Rejecting the pleas of civil rights groups, Virginia Gov. Charles S. Robb today denied a pardon to a man sentenced in 1974 to 40 years in prison for the sale and possession of nine ounces of marijuana. Instead, the governor cut the sentence for Roger Trenton Davis to 20 years, two 10-year terms to run consecutively.
The reduced term followed the recommendation of Robb's parole advisers, who said that 20 years is the "maximum allowable under current Virginia law." Davis, a black man from a rural southwestern county, will be eligible for parole in July 1984.
Davis had been free for five years while he appealed his original sentence to the Supreme Court as "cruel and unusual punishment." He returned to prison shortly after the decision.
The governor's action stunned civil rights leaders who had launched a major letter-writing campaign on behalf of the 36-year-old Davis, portraying him as a classic victim of a state judicial system they charge is permeated by racial prejudice.
"This is incredible," said Jack Gravely, state NAACP director. "This young person has paid his debt to society. But he was out to be gotten by the political and social establishment out there and they got him. The whole judicial system stinks in this state."
Chan Kendrick, state director of the American Civil Liberties Union, said he was "terribly disappointed" in Robb's decision, calling the reduction of sentence a "minimal concession" that would have been granted by any governor in the country. "He Davis has no business being in jail at all."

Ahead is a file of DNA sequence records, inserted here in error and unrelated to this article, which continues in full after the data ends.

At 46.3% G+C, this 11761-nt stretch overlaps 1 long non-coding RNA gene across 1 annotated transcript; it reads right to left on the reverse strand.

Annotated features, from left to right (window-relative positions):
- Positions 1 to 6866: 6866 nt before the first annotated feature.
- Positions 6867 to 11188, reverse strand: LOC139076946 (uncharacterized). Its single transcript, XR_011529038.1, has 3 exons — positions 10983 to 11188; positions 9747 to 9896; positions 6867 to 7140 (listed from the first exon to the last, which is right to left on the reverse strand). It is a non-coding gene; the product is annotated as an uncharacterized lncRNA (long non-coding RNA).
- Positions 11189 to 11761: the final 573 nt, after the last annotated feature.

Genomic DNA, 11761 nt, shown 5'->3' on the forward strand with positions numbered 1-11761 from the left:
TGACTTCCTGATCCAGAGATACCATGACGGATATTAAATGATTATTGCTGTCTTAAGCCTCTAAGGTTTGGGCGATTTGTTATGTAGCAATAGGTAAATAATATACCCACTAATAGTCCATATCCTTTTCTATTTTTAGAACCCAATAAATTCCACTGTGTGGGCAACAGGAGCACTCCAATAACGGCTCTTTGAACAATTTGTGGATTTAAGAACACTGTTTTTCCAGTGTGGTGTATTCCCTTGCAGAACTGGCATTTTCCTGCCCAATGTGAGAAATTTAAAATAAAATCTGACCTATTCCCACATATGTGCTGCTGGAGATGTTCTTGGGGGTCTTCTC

Some critics also contended privately there were political overtones to Robb's decision. During recent weeks, the Democratic governor has taken a number of steps sought by the state's blacks, such as his executive order denying state tax exemptions to segregated private schools. The actions may have helped head off a threatened independent Senate candidacy by black state senator L. Douglas Wilder of Richmond, but they have angered some of Robb's conservative supporters, who have threatened to desert the party during this fall's Senate race.
Robb's aides denied there were political factors in the governor's decision, insisting that it was based solely on the merits of the case and was in line with similar sentencing decisions by former Republican Gov. John N. Dalton under a 1979 state law that reduced the penalty for possession and sale of marijuana to a maximum of 10 years.
Secretary of the Commonwealth Laurie Naismith, who advised Robb on the pardon request, noted that Davis had been previously convicted for the sale of LSD before his 1973 arrest on the marijuana charges. "My feeling is when someone does have a record, they have to accept some punishment, they can't be let off scot-free," said Naismith.
The governor did not review the case until last night when Naismith and Robb discussed her recommendation. Their conversation "didn't last more 15 or 20 minutes, that was it," she said.
Davis, a tall striking man who lived in rural Wythe County, had offended local mores with his long hair, counter-culture lifestyle and his marriage to a white woman. He was arrested during a crackdown on drug use after he sold marijuana to a police informant, who was carrying a concealed microphone.
The prosecutor in the case later called his sentence too severe and three federal courts struck it down as unconstitutional in light of a national average sentence of 3 1/2 years for similar crimes. Last January a sharply divided Supreme Court upheld the initial sentence.
The NAACP's Gravely said the punishment had as much to do with the racial prejudices of Wythe County as it did with drugs. "Part of his punishment was for stepping across that invisible line," he said.